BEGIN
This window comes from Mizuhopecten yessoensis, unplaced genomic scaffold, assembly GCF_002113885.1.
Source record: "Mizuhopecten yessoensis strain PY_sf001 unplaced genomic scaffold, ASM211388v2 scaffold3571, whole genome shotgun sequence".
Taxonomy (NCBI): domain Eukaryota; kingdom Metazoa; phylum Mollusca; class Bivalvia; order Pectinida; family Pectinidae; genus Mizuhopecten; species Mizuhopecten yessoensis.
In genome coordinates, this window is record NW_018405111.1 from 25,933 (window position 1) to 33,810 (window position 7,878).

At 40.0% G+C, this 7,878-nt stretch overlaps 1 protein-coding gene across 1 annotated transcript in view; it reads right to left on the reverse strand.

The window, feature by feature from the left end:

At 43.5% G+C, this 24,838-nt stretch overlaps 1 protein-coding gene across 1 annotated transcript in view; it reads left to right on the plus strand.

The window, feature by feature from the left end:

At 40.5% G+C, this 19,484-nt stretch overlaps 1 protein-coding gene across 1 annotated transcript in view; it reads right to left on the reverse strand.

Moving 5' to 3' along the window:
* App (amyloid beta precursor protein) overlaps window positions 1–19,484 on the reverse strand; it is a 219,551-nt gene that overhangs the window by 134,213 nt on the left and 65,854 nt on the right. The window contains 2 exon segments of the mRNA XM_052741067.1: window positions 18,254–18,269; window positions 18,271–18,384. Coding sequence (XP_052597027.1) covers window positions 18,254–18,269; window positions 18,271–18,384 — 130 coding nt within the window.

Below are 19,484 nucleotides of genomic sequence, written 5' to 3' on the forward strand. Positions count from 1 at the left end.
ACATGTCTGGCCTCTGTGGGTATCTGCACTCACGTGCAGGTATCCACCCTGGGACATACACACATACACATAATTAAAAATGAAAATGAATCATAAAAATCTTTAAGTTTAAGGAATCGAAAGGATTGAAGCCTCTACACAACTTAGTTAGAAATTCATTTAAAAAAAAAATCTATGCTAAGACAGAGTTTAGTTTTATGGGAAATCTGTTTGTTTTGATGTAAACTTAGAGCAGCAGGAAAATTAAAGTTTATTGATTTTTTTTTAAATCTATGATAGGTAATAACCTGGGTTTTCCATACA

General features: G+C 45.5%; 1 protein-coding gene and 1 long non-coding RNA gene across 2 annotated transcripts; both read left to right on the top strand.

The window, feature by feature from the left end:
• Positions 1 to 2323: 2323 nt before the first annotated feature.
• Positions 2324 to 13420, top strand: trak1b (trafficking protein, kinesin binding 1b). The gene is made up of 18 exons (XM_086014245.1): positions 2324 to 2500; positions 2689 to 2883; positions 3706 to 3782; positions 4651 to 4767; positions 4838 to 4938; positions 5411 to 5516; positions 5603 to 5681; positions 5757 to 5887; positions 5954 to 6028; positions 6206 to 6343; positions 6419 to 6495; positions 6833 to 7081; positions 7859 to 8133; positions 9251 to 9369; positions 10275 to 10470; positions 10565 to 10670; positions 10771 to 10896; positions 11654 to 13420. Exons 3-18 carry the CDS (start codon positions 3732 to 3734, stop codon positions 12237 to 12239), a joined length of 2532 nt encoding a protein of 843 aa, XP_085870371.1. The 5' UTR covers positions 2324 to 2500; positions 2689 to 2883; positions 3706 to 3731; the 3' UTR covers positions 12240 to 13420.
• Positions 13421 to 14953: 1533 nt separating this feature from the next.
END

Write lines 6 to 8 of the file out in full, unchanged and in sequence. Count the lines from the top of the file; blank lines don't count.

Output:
The window, feature by feature from the left end:

At 43.5% G+C, this 24,838-nt stretch overlaps 1 protein-coding gene across 1 annotated transcript in view; it reads left to right on the plus strand.

The window, feature by feature from the left end: